05
Apr-2016

Equine Artist – Roslyn Nolen

inspiration   /  

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Despite spending her early years surrounded by horses, Roslyn Nolen never really embraced the experience of riding, her fear getting the better of her. It wasn’t until her nephew, Luke Nolen, was given the opportunity to ride Black Caviar that she rekindled her connection with horses and began to paint them. In her Equine series, Roslyn effortlessly captures the majestic beauty and mystery of the equestrian world.

What is your earliest (childhood) memory of horses?

I remember following my father around the stables and being conscious of not getting too close to the horses. My father was a horse trainer who constantly had young horses in his care and he was ever vigilant in not letting us near them. Early mornings were always enjoyable, smelling the molasses and anticipating the mixed feeling of awe and fear around the horses.

What does riding or being with horses mean to you?

As a young girl I was a fearful rider and never really embraced the experience of riding. As an adult, spending time with horses conjures a very different response. I now have a different reality and connect in a more engaged manner. I see them as soulful, protective and ever powerful.

What have horses taught you the most?

Horses have taught me that they understand so much more than the naked eye sees. They are incredibly insightful, respectful and perceptive.

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How did the “Brumby Series” come about?

I spent three years in the Tanami desert and there were bands of wild brumbies out there, majestic and beautiful. Years later, a girlfriend suggested I look at Nick Leary’s brumby series. I instantly fell in love with them and ended up collaborating with Nick in my last Solo Exhibition titled “Brumbies and Other Breeds”. He generously allowed me access to some of his imagery.

Recently I took a trip to outback Northern Territory, Australia, purely to photograph and observe the behaviour of wild brumbies. It was a cathartic experience and one that will stay with me forever. Observing a stallion, so watchful and asserting protective authority over his band of horses is powerful. These brumbies have had little, if any, human contact so to see them in their truest form was extraordinary. I was fortunate to share this experience with Journalist and brumby activist, Mae Lee Sun.

What was the most challenging part of this project?

My initial response would have to be the heat, but my most memorable one was being chased by a scrub bull. They are enormous, threatening and powerful and not easy to evade in this vast country with little access to protection. The horses anticipated the noise of the open jeep and ran from it, the scrub bulls ran towards us.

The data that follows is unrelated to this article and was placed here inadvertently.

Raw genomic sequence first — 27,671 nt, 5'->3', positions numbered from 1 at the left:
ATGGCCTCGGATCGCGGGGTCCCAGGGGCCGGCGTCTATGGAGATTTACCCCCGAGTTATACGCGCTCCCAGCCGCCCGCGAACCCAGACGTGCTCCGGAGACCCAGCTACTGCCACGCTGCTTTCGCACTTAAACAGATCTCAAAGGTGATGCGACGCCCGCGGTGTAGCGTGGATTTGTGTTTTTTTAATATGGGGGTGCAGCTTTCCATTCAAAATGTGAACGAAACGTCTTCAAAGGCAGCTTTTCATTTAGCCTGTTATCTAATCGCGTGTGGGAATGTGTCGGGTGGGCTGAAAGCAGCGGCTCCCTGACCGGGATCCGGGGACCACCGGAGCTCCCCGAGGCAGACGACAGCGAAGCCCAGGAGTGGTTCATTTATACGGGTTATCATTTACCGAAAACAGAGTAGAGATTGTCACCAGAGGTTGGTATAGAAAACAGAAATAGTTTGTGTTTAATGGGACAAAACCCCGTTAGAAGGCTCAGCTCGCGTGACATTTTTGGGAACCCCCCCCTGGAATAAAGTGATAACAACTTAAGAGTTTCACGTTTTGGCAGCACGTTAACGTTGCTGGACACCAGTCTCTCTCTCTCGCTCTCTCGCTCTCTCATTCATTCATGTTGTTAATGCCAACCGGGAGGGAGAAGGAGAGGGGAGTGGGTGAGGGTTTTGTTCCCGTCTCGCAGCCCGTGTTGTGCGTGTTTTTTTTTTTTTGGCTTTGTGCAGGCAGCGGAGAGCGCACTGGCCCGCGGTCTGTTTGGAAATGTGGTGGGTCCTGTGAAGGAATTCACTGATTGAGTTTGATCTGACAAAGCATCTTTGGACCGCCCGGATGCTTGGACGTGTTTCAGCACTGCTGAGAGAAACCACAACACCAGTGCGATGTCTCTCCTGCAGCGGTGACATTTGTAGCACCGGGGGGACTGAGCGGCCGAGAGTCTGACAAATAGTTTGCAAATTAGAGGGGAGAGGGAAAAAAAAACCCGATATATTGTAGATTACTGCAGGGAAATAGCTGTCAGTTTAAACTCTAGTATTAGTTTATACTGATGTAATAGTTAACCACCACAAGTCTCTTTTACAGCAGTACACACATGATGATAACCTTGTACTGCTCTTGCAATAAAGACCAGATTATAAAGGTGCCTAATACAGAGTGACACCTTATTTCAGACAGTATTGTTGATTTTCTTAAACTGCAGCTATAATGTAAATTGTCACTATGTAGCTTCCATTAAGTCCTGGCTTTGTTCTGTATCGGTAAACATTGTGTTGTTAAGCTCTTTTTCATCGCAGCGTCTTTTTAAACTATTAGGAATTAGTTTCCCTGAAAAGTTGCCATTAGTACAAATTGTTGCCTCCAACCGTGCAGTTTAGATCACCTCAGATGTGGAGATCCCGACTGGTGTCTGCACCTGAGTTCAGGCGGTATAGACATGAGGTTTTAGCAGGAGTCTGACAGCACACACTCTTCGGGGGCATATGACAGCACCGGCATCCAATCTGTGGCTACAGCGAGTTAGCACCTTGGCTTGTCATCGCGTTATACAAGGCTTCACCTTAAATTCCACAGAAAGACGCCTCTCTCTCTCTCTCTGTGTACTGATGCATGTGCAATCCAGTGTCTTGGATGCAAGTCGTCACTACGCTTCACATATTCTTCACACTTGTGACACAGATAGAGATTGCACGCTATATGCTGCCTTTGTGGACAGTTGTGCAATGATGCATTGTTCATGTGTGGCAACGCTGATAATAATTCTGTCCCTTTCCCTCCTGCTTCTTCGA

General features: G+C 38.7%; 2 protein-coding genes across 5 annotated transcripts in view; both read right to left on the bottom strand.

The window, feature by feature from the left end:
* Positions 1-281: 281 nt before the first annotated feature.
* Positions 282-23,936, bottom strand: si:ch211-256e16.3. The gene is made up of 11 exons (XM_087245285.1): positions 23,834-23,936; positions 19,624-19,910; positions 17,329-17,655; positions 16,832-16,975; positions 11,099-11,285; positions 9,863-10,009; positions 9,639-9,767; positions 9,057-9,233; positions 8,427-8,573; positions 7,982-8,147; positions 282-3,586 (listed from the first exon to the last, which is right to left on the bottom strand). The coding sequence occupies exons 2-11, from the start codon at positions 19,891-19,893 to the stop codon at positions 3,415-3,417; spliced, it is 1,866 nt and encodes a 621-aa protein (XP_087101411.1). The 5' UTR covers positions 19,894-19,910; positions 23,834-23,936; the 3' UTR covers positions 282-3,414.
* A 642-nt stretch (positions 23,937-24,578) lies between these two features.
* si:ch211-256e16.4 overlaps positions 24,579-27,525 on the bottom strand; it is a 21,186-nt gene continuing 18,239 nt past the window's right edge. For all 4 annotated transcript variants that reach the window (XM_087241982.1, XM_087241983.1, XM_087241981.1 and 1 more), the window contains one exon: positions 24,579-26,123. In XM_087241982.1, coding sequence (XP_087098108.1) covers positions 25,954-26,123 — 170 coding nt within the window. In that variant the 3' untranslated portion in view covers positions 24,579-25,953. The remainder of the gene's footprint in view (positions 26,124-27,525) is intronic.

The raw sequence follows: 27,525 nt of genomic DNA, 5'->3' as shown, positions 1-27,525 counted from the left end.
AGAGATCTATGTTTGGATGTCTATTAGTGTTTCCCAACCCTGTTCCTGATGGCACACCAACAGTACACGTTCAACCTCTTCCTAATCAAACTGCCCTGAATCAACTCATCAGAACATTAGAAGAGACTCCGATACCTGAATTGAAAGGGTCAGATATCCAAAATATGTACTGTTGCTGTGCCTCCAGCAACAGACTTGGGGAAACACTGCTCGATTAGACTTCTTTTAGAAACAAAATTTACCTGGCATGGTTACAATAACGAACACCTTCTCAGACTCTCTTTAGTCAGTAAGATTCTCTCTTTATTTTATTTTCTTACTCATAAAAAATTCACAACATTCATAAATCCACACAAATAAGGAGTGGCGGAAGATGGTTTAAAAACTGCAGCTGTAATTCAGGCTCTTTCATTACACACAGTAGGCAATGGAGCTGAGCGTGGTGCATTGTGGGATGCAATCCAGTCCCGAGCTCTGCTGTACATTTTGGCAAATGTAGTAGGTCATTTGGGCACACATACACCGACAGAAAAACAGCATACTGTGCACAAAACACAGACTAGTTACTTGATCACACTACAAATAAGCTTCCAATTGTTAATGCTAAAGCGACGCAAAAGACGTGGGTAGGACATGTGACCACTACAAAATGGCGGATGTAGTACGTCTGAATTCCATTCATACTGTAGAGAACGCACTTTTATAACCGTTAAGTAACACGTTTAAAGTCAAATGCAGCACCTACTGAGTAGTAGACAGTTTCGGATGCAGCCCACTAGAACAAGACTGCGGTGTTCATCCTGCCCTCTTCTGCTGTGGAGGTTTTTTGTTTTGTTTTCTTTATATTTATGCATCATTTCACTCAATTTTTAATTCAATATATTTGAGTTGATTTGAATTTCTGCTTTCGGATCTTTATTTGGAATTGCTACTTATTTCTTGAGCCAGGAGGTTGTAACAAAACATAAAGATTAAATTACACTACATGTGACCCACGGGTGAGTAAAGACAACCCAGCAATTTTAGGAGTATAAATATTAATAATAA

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What was the most rewarding part of this project?

Knowing that I experienced something so intensely beautiful and that I can share it in my upcoming Solo Exhibition through my art, written language and song.

What painting in your collection are you most proud of? I would love to hear the story behind this image and why you love it so much?

This is a difficult question to answer but I would have to say “Trooper” (painting featured below).

Trooper was on the way to the knackery and it was fortunate that Mae Lee Sun rescued him. He now lives with a herd of domestic horses. He is adored by all who know his story. I love that his image adorns the wall of an appreciative family. He was given a second chance and he has touched so many lives as a result.

I depicted Trooper, using a ball point pen, which took many hours and it is incredibly gratifying when you step back and see it in its completion. The challenge with ball point pen is that there is no room for error. Once an incorrect mark is made, you either have to incorporate it or start again.

I love this painting because Trooper is looking at the viewer up close and straight on. It shows his power, strength and sense of belonging.

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What is it about equines that you love painting?

I love engaging the viewer to get a real sense of each individual horse. Apart from the personality of the horse, I have such an appreciation of the muscle structure, shape, form and anatomy. Exploring the many variants in composition and depicting the beauty – which is so eminent in these ever powerful creatures – inevitably brings a great sense of connection.

How would you describe your painting style?

Contemporary in application and composition.

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What medium do you use?

Generally mixed medium (acrylic paint, ink, charcoal, graphite and conte), printmaking – dry point and copperplate etchings, ball point pen and this year I am going to explore charcoal again. In my late twenties I used the medium extensively with my portrait paintings and would like to explore the use in my equine work. I enjoy using various mediums, with the inclusion of textiles. My clothing line comes under my tOZZLEY Label and my equine images are screen-printed onto t-shirts.

To view more of Roslyn Nolen’s paintings, click here.

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